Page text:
14. The blow-in is usually cheaper/easier to install. It's also usually better, because it's usually thicker and, therefore, provides more insulating quality. Putting insulation bats between the floor joists, however, can allow you to use the attic for storage more easily. Putting insulation only on the underside of the roof means that the attic will be more climate-controlled, but you'll be paying to heat/cool your attic.

  15. It's not great, but it's not abnormal. Some are just lazy. And, of course, even going up on the roof would only help so much, as the most-important things (such as the proper installation of flashing under the shingles) often can't be seen, anyway.

  16. You might try a thru-wall ventilation fan. A vent, alone, doesn't provide much airflow. A fan could blow air into the closet, and you could leave the existing vent in place to circulate the air back out.

  17. That's a somewhat atypical gas hookup, but nothing I would be concerned about. It's normal piping, and it's properly capped off, and it's apparently not leaking (or you would smell gas). From my experience, it's unusual to see the flexible gas line coming out of the wall like that, but it's nothing to panic about. And it will be behind the stove, anyway, so it's not like you're accidentally going to hit it with something.

  18. That green part that is touching the stucco is your door jamb and needs to be removed. If you just try to remove the jamb, there's a chance that it will damage the stucco. Ideally, you need to neatly cut between the jamb and the stucco, so that the jamb will not pull the stucco away, when the jamb is removed. It's possible you may be able to do that with a utility knife; if not, you may need to use something like an oscillating cutting tool. Once you do that, remove the door from the hinges, remove the inside door trim, and either try prying the bottoms of the jamb inward, or better yet, carefully cut the nails holding the jamb to the studs, using something like a recipro saw, and then pry. You might also find it easier to cut the jamb into pieces while in place, and remove it in sections, or at least cut the door jamb free from the sill.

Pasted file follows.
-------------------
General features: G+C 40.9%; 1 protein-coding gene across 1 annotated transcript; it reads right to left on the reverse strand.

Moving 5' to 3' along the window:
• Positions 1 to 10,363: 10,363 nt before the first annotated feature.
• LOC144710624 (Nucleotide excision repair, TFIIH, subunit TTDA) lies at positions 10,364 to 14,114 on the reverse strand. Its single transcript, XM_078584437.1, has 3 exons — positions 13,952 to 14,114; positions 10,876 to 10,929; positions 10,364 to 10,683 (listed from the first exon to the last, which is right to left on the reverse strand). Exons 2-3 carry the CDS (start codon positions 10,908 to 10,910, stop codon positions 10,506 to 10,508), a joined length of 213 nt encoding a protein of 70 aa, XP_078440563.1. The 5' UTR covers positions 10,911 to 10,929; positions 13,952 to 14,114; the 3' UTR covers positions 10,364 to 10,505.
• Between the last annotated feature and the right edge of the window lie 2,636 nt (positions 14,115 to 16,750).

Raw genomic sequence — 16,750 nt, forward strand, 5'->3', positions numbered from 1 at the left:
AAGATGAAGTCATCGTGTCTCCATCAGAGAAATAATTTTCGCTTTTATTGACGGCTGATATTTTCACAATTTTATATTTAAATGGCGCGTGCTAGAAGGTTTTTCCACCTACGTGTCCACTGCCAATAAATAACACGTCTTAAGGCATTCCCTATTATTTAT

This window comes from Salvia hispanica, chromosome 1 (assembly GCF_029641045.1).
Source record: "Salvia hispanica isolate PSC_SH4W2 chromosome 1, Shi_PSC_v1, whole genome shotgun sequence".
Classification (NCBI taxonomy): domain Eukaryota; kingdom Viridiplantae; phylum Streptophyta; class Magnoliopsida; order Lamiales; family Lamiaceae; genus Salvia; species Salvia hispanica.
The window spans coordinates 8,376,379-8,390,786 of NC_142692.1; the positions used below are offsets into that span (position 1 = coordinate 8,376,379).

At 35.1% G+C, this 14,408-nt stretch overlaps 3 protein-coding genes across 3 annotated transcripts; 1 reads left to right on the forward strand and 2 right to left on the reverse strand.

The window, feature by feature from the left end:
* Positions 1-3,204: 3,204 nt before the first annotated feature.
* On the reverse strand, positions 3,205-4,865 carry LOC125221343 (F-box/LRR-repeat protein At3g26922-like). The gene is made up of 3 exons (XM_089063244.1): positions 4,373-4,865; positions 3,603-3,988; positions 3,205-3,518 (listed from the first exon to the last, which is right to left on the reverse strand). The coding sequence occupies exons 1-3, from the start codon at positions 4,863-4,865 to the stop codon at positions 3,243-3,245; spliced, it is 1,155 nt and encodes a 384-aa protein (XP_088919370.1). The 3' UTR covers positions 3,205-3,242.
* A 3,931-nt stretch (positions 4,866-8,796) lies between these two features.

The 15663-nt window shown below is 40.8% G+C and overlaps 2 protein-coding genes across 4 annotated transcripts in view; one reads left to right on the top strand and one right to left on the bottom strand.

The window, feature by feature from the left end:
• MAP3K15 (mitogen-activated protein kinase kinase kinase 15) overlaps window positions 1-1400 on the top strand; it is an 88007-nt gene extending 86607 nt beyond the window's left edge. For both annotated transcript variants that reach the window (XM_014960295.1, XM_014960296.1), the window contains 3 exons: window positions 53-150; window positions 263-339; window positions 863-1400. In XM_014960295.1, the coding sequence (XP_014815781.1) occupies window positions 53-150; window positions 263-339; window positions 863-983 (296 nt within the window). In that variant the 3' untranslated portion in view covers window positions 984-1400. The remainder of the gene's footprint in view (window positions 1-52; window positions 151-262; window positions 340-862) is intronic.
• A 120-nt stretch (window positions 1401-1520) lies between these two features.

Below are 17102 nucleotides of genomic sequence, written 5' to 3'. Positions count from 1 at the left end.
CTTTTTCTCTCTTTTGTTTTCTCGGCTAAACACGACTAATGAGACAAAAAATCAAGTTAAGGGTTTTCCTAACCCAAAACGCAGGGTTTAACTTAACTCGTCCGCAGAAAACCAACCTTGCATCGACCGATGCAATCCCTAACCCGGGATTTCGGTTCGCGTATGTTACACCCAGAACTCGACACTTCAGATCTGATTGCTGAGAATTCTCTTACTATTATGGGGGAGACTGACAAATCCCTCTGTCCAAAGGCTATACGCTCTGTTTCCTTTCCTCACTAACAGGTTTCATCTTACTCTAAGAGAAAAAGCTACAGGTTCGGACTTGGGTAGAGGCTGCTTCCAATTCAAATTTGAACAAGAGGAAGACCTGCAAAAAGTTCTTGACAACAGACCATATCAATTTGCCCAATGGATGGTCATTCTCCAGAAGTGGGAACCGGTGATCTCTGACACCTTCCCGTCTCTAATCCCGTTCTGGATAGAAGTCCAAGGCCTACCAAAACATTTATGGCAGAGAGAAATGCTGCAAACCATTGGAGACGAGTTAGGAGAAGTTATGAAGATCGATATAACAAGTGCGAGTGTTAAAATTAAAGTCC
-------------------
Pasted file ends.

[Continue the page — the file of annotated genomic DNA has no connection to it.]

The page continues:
19. Well, you didn't need to say "solar system," since all of the plants in our solar system grow only on one planet.

  20. You don’t actually know that… you can assume it’s not true, but you don’t know for certain

  21. That's what I get for shaving with Occam's Razor, this morning.

  22. Two separate people. You want a skilled and licensed electrician, for the electrical work. But, they command a high wage, so even if he's willing and qualified to do the soundproofing, too, it would be a waste of money to have him do it.

  23. Yup. That or just "oscillating tool." You'll find them at Home Depot, Lowe's, Amazon, Harbor Freight, etc.

  24. I know someone who recently installed one of those backlit house numbers, just so people can always see it clearly from the street. (He, too, has a single digit house number.) It actually looks pretty cool. I don't have a pic, but it's similar to the ones you'll find here:

  25. You can just go on Amazon and search for "ceiling fan light cap," and you'll find a bunch of them.